American Robins and the Vernal Equinox

by Larry Jordan on March 20, 2012

My Spring Yard (Click on photos for full sized images)

There are two equinoxes every year, in March and September, when the sun shines directly on the equator and the length of day and night is nearly equal. The seasons are opposite on either side of the equator, so the equinox in March is also known as the “spring or vernal equinox” in the northern hemisphere and the “fall or autumnal equinox” in the southern hemisphere.

Today marks the first full day of Spring here in Northern California and the trees are leafing out making it once again more difficult to locate and photograph birds.

American Robin (Turdus migratorius) photos by Larry Jordan

My new Pygmy Goat kids are certainly loving it though 😉

Out in the pasture, along with the goats, there were fifteen or more American Robins hunting for worms.

They are known to be the classic harbinger of Spring and this increasing flock seems to be right on time.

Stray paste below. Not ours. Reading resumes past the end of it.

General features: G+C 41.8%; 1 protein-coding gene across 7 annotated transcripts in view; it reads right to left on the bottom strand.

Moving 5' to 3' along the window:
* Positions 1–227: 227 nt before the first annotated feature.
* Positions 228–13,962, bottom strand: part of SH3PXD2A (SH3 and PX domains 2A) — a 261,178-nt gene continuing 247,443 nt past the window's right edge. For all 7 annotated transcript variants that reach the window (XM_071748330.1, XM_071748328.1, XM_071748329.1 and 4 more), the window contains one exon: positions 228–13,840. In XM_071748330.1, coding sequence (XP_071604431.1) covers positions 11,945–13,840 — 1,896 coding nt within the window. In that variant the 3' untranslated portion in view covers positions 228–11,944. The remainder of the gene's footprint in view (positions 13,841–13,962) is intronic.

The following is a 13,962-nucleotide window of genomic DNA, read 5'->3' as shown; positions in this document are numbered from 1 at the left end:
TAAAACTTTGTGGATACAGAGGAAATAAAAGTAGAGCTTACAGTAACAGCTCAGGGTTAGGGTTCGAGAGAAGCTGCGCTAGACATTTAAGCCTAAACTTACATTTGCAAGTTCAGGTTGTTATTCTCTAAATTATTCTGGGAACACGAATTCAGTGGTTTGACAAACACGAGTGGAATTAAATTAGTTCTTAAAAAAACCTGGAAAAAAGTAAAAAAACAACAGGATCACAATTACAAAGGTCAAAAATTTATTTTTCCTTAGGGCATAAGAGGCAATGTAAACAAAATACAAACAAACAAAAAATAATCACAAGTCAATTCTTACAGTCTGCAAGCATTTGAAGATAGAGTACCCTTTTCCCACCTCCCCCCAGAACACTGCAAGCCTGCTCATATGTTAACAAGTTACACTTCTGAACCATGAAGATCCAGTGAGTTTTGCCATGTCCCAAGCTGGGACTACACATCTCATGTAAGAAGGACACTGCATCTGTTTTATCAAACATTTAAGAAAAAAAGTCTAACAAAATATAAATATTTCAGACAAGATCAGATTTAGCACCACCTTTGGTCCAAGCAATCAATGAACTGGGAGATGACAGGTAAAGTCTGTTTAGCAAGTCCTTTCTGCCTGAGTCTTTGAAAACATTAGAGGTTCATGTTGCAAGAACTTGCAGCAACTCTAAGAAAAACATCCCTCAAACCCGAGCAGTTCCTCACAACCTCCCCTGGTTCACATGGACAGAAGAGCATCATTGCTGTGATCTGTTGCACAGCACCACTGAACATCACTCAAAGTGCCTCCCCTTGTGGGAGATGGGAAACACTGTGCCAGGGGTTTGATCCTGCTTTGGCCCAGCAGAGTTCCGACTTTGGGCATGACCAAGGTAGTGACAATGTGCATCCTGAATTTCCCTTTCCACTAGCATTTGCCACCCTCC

I watched as they hunted earthworms in the soil softened from days of rain. They scoured the ground and would stop and cock their heads (above), presumably detecting their prey in the grass. Then they would plunge their beak into the earth…

and sometimes come up with a wiggling earthworm treat…

which they seem to swallow rather quickly.

I used the watch and wait (or Big Sit) technique while photo hunting these robins. All I do is sit in one place until the birds come to me.This fellow just kept coming closer until he filled the frame.

Look at those skinny legs!

They did scarf up quite a few earthworms while I was watching.

For more great bird photos from around the world, go check out World Bird Wednesday and come join in the fun!

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